Craig lives in Fairfax, California. His office is located at 6 School Street, suite 220, Fairfax, Ca 94930. You can reach him at 415-457-0550 or at craig@thevocationalcoach.com.


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Member Comments

    • 0 votes vote up vote up

      Scottishrose6 wrote Oct 9, 2008
    • What if, even after all of these years, you don’t know what you WANT to do? I’ve been in sales and marketing for over 18 years and I’ve hated it every step of the way. But I’ve  never had the opportunity to try anything else. How do I figure out what I would enjoy doing?

      Annie



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    • 0 votes vote up vote up

      Nancy Frye-Swope wrote Nov 6, 2008
    • I’ll be 57 in two weeks and I’m in the last stages of starting a Virtual Assistant’s home-based business.  It took me a long time to figure out that I could do something about my unhappiness at work for a large corporation.  I’ve always enjoyed what I do, was good at it and enjoyed working with my clients.  I resented contributing to the corporation instead of to me - the satisfaction of doing a good job was there but it was lacking in the sense that the credit went to the corporation.  My goal is to quit this job in March of 2009 -that’s when my husband’s social security kicks in and he is going to collect it while continuing to work so that I can accomplish this change. I searched for help and found it through a Virtual Assistant Networking Forum started by Vanna Sutherland, found at [Link Removed]  That was the “kickstart” I needed.  That was my first ever forum, which led me to explore others and I found this one!


      Ladyella, Your links have been removed, please consider upgrading to premium membership.



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    • 0 votes vote up vote up

      Scottishrose6 wrote Nov 6, 2008
    • it’s unfortunate this thread didn’t get more exposure. This is a really great question (how exactly to find what you’d be good at and enjoy after 40). We need more women to come on here and share how they found what they wanted to do and made it happen!

      What I don’t want to hear (and what the magazines publish) is how a woman just fell into an opportunity and now makes money hand over fist. What searching do you have to do to find what you’ll enjoy?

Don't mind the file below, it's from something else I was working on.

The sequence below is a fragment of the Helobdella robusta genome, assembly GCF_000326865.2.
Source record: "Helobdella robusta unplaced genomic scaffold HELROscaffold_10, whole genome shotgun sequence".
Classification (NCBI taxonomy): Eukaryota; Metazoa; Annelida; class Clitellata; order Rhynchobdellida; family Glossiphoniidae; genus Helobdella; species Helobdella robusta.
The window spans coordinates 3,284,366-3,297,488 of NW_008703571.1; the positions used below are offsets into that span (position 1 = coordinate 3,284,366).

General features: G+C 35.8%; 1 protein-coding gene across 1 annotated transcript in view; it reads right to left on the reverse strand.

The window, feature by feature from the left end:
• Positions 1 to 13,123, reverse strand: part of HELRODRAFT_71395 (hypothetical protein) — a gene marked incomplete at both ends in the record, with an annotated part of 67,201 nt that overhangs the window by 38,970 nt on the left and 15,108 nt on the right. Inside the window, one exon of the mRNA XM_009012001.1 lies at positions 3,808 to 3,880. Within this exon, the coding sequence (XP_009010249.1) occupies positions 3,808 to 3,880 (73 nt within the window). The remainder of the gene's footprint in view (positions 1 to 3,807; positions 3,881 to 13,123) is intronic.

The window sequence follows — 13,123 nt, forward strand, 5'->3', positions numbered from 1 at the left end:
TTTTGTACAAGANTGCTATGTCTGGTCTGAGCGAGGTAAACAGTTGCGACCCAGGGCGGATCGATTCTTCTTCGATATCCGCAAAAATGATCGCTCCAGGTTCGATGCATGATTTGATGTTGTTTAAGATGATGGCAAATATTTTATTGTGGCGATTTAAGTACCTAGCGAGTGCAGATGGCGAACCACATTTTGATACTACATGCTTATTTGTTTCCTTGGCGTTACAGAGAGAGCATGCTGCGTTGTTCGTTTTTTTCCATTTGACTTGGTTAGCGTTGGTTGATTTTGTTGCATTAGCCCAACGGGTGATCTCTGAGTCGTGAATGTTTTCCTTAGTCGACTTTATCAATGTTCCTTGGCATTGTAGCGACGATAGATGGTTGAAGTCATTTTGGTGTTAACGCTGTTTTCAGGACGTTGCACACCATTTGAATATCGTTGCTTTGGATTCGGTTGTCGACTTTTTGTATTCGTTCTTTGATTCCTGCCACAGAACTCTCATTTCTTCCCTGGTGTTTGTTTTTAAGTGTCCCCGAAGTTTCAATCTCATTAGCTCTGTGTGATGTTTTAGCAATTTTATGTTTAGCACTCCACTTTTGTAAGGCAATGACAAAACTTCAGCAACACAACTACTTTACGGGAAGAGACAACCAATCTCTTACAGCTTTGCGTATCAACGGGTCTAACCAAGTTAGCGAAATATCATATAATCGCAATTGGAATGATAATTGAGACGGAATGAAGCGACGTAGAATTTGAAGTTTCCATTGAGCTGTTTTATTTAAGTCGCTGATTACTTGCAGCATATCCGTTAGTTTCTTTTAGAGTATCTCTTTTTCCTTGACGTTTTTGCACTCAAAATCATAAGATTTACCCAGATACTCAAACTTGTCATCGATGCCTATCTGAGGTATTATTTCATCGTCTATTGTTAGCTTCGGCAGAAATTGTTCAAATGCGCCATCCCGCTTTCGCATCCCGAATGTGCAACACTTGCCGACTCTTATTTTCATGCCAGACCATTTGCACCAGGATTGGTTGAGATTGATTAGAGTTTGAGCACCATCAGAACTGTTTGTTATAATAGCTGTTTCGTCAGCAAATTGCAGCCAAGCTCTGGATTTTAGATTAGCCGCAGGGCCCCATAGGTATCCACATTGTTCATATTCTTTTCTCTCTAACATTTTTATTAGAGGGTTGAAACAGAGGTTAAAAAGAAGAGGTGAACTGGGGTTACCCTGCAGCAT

Annie



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    • 0 votes vote up vote up

      Nancy Frye-Swope wrote Nov 6, 2008
    • Dear Annie,

      I am fortunate in the respect that I love my work but hate my job.  In addition, my new venture will be done “virtually” so I can move my job to my home.  I understand exactly what you mean regarding articles about “falling into” jobs where you can make money hand over fist.  I guess I’m old enough to understand the adage that if it sounds too good to be true, you can bet it is.  It’s taken me a lot of time and hard work to find a job that I am looking forward to doing each day.  Quitting my job first was NOT an option for me & there’s often not enough hours in the day to get my new venture up and going as quickly as I’d like.  I had to get help from my son’s mother-in-law to get a website.  She took a class on web design and she’s 65 years old.  She’s now beginning to develop websites!  Maybe that’s the key if you aren’t sure -take a class you think will be interesting and you might find your niche.



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    • 0 votes vote up vote up

      Vikki Hall wrote Dec 1, 2008
    • This was a great article..... I have already quit my job, not because I didn’t like it but because I moved.
      I am going to print this out and use it as a starting point to me decide what I should be doing.

      Thank You!



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    • 0 votes vote up vote up

      Mz. Queen wrote Dec 26, 2008
    • I’m not sure where I fit in here, but I like what I read. I love my job and what I do, however I need an increase in my overall income. The pay scale is great for the education that I have and had when I got the job. I work in the Healthcare industry, in the outreach service aspect. I am bilingual and will soon increase my sign language skills. What I would like to do encompasses all these language skills. Where to begin is my question?

      [Link Removed]


      47ntiredorunnin, Your links have been removed, please consider upgrading to premium membership.



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    • 0 votes vote up vote up

      Shamac5 wrote Mar 5, 2009
    • I had the same feeling - I have been figuring “it” out since January - and now I have to talk to actual people and get out of my mind - I like the way the steps are layed out.



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    • 0 votes vote up vote up

      Lisa Brown wrote Apr 9, 2010
    • just turned 50 last month and I too have been wondering what I would like to do with myself.  My job right now is just to pay the bills.  I am not sure what I want to do. I have signed up for the emails so maybe that will give me more ideas.  Here’s to us!!!!  estaticestaticestaticI